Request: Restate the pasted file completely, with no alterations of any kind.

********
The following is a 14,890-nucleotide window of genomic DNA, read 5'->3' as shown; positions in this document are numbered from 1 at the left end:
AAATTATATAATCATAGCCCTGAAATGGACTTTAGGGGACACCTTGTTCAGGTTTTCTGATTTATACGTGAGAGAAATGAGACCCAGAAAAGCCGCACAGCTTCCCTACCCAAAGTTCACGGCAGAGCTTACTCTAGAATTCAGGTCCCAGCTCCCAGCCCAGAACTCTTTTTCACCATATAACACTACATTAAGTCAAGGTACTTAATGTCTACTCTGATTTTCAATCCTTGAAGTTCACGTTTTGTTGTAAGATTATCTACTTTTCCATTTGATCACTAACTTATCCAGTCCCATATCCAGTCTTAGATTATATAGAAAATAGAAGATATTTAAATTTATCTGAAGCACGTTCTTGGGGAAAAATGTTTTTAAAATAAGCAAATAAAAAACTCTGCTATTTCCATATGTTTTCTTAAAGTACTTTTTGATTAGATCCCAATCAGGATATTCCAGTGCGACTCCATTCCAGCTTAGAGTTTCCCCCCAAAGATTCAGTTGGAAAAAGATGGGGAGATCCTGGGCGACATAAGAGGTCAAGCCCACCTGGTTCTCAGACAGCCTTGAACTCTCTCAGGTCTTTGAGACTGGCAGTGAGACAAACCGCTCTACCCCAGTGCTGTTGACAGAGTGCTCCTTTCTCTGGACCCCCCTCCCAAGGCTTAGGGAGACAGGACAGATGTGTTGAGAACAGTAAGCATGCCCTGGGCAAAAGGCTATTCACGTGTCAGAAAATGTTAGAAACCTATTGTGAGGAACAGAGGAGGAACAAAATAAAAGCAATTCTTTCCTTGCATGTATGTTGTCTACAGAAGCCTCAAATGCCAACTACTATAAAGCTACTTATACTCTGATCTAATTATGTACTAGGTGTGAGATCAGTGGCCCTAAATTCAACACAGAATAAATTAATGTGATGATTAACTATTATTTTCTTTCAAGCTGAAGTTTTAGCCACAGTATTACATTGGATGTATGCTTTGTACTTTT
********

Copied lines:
The following is a 14,890-nucleotide window of genomic DNA, read 5'->3' as shown; positions in this document are numbered from 1 at the left end:
AAATTATATAATCATAGCCCTGAAATGGACTTTAGGGGACACCTTGTTCAGGTTTTCTGATTTATACGTGAGAGAAATGAGACCCAGAAAAGCCGCACAGCTTCCCTACCCAAAGTTCACGGCAGAGCTTACTCTAGAATTCAGGTCCCAGCTCCCAGCCCAGAACTCTTTTTCACCATATAACACTACATTAAGTCAAGGTACTTAATGTCTACTCTGATTTTCAATCCTTGAAGTTCACGTTTTGTTGTAAGATTATCTACTTTTCCATTTGATCACTAACTTATCCAGTCCCATATCCAGTCTTAGATTATATAGAAAATAGAAGATATTTAAATTTATCTGAAGCACGTTCTTGGGGAAAAATGTTTTTAAAATAAGCAAATAAAAAACTCTGCTATTTCCATATGTTTTCTTAAAGTACTTTTTGATTAGATCCCAATCAGGATATTCCAGTGCGACTCCATTCCAGCTTAGAGTTTCCCCCCAAAGATTCAGTTGGAAAAAGATGGGGAGATCCTGGGCGACATAAGAGGTCAAGCCCACCTGGTTCTCAGACAGCCTTGAACTCTCTCAGGTCTTTGAGACTGGCAGTGAGACAAACCGCTCTACCCCAGTGCTGTTGACAGAGTGCTCCTTTCTCTGGACCCCCCTCCCAAGGCTTAGGGAGACAGGACAGATGTGTTGAGAACAGTAAGCATGCCCTGGGCAAAAGGCTATTCACGTGTCAGAAAATGTTAGAAACCTATTGTGAGGAACAGAGGAGGAACAAAATAAAAGCAATTCTTTCCTTGCATGTATGTTGTCTACAGAAGCCTCAAATGCCAACTACTATAAAGCTACTTATACTCTGATCTAATTATGTACTAGGTGTGAGATCAGTGGCCCTAAATTCAACACAGAATAAATTAATGTGATGATTAACTATTATTTTCTTTCAAGCTGAAGTTTTAGCCACAGTATTACATTGGATGTATGCTTTGTACTTTT